June 28, 2012
SCOTUS sidesteps the Commerce Clause, reaches to hang hat on Power to Tax--and upholds ACA. You wild man, John Roberts.
Fancy if surprising footwork there, John Roberts. And it was interesting to everyone to see how SCOTUS got there. Today by a 5-4 vote the U.S. Supreme Court surprisingly upheld the constitutionality of the Affordable Care Act passed by Democrats in 2010. And it did that with a ruling penned by Chief Justice Roberts which--to the Court's credit--did not create commerce when none existed to even regulate under the Commerce Clause. Bad constitutional lawyering by Roberts was avoided by his reaching to uphold ACA under the Power to Tax. The decision has a long-term effect on SCOTUS practice (and to a much lesser extent on constitutional law) and powerful short-term effect on, of course, the 2012 elections. CNN, by the way, had first reported that the ACA's mandate to make people buy insurance (clearly if unfortunately unconstitutional under the Commerce Clause, in our view, and the biggest problem with the ACA) had been struck down--but finally got it right. Excerpt:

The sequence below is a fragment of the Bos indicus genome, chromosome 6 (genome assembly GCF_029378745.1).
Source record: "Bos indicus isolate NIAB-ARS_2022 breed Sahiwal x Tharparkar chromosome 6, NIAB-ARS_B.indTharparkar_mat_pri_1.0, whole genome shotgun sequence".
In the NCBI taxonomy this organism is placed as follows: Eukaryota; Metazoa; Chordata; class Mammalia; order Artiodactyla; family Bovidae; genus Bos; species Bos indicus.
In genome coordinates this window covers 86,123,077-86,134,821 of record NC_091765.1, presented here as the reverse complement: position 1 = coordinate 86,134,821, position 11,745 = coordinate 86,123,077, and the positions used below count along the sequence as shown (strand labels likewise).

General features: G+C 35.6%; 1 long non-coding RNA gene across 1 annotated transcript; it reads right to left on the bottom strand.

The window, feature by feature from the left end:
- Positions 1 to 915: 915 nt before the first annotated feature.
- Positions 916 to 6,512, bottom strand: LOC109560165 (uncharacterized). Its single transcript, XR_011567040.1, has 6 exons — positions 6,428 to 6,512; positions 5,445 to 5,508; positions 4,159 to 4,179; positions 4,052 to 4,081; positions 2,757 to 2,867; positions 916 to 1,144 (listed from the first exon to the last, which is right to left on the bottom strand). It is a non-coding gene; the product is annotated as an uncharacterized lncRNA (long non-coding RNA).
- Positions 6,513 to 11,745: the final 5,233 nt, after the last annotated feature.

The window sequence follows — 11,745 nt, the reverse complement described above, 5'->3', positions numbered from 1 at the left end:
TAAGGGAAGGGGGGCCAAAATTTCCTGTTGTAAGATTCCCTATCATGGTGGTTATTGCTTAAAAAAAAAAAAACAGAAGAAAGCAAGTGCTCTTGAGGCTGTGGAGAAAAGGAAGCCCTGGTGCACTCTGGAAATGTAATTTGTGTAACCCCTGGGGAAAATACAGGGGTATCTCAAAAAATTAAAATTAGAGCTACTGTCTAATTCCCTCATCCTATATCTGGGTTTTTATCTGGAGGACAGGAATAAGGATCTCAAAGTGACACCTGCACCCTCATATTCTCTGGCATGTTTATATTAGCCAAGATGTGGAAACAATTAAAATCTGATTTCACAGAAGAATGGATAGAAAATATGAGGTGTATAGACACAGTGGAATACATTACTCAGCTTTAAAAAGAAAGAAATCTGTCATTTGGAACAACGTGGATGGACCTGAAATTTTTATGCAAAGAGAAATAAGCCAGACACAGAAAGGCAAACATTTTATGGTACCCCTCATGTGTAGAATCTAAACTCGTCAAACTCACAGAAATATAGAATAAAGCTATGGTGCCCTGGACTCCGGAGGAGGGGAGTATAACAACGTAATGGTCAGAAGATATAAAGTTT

The most anticipated Supreme Court ruling in years allows the government to continue implementing the health care law, which doesn't take full effect until 2014. That means popular provisions that prohibit insurers from denying coverage for pre-existing medical conditions and allow parents to keep their children on family policies to the age of 26 will continue.
In the ruling, the high court decided the most controversial provision--the individual mandate requiring people to have health insurance -- is valid as a tax, even though it is impermissible under the Constitution's commerce clause.
"In this case, however, it is reasonable to construe what Congress has done as increasing taxes on those who have a certain amount of income, but choose to go without health insurance," Chief Justice John Roberts wrote in the majority opinion. "Such legislation is within Congress's power to tax."
Posted by JD Hull at June 28, 2012 02:54 PM
Post a comment
Thanks for signing in, . Now you can comment. (sign out)(If you haven't left a comment here before, you may need to be approved by the site owner before your comment will appear. Until then, it won't appear on the entry. Thanks for waiting.)